According to the latest US Drought Monitor Map, almost three-quarters of the U.S. is at this moment in drought. Fires have already destroyed more than 1.8 million acres this year. Large parts of Utah, Colorado, Wyoming and Montana are considered in extreme fire danger. Drought, often caused by extremely high temperatures, is a fact of life. The problem is that we are not always well prepared to cope with it. All aspects of our lives are affected: economy, agriculture, environment and health, and the consequences are often longer than the drought itself.
Drought and health
When the amount of rainfall and other means of water supply are less than our water use, we have drought. It often results because of extreme heat for an extended period of time. Drought affects our health in some very direct ways, and some ways that are not so obvious.
According to the very informative and well researched publication When Every Drop Counts compiled by CDC, EPA, National Center for Environmental Health , American Water Works Association (AWWA), the U.S. Envi ronmental Protection Agency (EPA), and the National Oceanic and Atmospheric Administration (NOAA), the main issues that link drought and health are:
Ã¢Å¾ ¤ compromised quality and quantity of potable water,
Ã¢Å¾ ¤ compromised food and nutrition,
Ã¢Å¾ ¤ diminished living conditions (as they pertain to energy, air quality, and sanitation and hygiene),
Ã¢Å¾ ¤ recreational risks,
Ã¢Å¾ ¤ mental and behavioral health,
Ã¢Å¾ ¤ vulnerable populations, and
Ã¢Å¾ ¤ increased disease incidence (for infectious, chronic, and vectorborne/zoonotic diseases).
What can we do?
While some communities are better prepared to deal with prolonged drought, others are not. Drought means running out of water; using water very frugally is the first measure. But, hydration during hot weather is crucial. Dehydration can severely affect health and can be deadly in small children.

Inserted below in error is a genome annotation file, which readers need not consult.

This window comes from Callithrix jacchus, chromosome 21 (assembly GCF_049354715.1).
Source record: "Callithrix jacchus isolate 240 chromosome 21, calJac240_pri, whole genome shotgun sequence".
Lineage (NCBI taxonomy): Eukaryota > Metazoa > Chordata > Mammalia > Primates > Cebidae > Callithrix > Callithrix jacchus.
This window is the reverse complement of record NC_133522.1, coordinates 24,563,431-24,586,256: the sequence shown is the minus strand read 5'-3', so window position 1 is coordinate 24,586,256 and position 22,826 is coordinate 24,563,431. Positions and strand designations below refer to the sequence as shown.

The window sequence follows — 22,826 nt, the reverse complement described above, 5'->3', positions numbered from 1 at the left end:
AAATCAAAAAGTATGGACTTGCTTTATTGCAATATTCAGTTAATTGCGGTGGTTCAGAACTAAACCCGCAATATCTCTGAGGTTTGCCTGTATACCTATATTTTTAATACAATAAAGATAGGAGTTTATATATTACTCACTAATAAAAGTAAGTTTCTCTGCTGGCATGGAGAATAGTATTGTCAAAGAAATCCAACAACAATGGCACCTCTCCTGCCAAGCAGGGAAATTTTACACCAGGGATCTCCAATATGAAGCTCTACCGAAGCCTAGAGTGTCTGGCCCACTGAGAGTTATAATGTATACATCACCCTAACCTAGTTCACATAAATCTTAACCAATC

- Lack of municipal water sometimes forces people to use untreated water, especially in rural areas, risking a number of health issues due to waterborne pathogens. It is crucial to ensure that drinking water, for people, livestock and pets, is clean.
- Drought also creates large amount of dust. Dust in agricultural areas is full of toxic chemicals used to fertilize soil or rid it of pests. People with asthma should stay indoors whenever possible.
- During extreme drought and heat, light meals rich in fruits and vegetables are recommended because they contain large amounts of water as well as minerals we lose when sweating.
- When drought and extreme heat affect energy supply, it is important to provide healthy, cool living conditions at home without air conditioners by providing air circulation and draft throughout the house. If you lose power for prolonged amount of time, be careful with food in the refrigerator. Spoiled or moldy food can cause severe stomach problems.
- Be careful when buying fish during drought, if it has been caught locally. Low levels of water in rivers, lakes and commercial fish farms can increase levels of pathogens and parasites that end up in the fish, and ultimately on your plate.
- Limit exercise, both for you and kids, to cooler times of the day to avoid heat stroke and make sure you rehydrate enough.
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